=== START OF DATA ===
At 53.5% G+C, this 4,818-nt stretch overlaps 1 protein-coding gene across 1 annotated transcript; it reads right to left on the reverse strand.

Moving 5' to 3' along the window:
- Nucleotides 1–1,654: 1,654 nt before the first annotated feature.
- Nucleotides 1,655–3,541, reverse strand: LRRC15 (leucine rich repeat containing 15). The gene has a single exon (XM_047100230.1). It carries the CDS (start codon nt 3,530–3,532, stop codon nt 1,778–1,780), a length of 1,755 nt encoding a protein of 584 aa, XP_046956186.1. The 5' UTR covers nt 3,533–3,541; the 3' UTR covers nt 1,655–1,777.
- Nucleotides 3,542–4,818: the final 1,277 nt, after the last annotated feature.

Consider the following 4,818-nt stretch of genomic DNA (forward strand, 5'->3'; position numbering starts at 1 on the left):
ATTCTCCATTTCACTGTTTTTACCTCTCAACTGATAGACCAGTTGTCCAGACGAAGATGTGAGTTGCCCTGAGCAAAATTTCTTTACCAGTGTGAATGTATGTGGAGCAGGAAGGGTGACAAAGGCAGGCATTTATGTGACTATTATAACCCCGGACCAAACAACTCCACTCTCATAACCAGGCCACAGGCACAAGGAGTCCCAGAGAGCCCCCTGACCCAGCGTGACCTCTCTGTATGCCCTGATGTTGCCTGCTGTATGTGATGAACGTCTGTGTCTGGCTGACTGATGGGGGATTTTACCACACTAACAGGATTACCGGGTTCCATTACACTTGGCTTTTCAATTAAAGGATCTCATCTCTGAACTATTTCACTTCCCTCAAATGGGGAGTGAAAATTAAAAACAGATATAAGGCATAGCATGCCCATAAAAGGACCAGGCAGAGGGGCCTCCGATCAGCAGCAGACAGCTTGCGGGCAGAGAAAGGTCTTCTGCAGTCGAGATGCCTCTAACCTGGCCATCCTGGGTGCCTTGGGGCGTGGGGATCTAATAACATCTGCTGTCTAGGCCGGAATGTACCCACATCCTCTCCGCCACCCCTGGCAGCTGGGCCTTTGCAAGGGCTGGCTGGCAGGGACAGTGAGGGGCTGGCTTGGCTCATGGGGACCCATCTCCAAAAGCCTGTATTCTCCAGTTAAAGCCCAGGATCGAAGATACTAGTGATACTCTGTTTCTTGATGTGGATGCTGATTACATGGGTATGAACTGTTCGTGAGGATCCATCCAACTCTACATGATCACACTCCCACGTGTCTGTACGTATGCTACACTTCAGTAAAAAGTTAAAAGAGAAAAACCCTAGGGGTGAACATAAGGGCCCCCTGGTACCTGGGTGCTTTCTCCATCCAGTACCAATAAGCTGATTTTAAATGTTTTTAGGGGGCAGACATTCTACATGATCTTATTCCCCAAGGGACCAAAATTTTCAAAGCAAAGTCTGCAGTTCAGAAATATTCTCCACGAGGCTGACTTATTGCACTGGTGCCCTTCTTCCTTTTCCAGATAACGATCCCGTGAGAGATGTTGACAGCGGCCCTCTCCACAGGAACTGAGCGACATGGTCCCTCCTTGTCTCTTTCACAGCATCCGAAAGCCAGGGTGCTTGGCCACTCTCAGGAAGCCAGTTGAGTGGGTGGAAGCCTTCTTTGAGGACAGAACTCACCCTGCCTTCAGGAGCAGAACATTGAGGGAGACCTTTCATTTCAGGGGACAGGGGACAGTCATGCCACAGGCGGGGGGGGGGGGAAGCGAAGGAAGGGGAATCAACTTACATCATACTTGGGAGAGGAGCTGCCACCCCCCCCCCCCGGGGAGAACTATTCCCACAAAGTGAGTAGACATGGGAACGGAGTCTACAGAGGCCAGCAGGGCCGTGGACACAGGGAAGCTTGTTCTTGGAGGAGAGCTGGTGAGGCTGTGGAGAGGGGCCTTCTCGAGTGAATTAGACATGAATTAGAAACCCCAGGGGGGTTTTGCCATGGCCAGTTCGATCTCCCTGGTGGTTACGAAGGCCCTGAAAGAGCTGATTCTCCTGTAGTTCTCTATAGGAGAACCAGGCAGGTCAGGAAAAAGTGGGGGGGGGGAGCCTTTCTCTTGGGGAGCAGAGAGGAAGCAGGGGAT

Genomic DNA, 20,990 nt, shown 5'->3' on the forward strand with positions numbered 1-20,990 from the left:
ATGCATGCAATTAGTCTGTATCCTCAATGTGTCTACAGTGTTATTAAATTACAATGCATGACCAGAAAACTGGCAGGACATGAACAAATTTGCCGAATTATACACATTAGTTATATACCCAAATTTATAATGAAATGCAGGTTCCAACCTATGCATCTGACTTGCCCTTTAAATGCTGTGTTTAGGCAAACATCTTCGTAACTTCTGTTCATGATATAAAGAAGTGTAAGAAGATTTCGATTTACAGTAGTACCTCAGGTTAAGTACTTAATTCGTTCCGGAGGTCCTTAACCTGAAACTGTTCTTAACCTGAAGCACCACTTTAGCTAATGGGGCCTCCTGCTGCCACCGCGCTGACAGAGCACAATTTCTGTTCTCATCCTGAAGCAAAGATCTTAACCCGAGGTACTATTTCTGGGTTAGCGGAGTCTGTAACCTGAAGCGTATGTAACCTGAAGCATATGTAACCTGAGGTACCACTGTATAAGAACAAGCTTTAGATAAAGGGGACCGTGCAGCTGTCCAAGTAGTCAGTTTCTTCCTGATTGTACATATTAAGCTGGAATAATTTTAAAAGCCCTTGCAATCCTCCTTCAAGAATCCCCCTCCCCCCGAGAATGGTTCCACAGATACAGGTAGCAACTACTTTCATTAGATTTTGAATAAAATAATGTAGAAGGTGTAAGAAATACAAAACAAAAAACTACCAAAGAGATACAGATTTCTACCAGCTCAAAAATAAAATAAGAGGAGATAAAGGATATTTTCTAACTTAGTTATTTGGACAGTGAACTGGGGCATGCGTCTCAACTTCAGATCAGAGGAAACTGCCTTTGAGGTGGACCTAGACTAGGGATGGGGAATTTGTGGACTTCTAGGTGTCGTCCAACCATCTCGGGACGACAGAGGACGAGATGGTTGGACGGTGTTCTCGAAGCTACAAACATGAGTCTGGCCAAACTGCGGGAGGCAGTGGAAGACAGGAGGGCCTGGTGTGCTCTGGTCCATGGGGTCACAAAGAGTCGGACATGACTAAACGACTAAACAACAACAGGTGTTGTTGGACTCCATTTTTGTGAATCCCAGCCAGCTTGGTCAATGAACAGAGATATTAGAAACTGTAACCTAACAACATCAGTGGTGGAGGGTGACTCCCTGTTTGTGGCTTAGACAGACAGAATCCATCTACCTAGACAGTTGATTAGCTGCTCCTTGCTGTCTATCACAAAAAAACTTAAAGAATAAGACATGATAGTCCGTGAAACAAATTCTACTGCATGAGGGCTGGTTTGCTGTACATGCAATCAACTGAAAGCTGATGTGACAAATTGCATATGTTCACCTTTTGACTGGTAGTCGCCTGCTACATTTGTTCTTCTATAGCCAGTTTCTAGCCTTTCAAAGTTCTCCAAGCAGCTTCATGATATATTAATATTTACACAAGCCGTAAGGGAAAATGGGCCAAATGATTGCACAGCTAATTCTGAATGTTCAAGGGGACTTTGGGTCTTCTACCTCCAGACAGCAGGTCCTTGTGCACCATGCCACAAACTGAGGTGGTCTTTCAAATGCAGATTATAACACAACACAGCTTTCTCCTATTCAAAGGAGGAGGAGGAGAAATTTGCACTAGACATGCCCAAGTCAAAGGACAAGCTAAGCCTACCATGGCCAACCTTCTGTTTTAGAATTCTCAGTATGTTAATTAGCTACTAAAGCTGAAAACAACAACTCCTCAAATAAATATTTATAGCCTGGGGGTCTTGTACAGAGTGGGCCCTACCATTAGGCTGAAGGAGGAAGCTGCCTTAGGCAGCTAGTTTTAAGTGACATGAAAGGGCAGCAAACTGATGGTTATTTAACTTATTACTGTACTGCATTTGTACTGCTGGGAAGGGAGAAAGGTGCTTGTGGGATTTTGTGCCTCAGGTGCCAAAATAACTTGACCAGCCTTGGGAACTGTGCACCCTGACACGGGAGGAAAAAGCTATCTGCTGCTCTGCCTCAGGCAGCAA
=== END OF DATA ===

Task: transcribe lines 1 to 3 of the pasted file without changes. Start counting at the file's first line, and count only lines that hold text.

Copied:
At 53.5% G+C, this 4,818-nt stretch overlaps 1 protein-coding gene across 1 annotated transcript; it reads right to left on the reverse strand.

Moving 5' to 3' along the window:
- Nucleotides 1–1,654: 1,654 nt before the first annotated feature.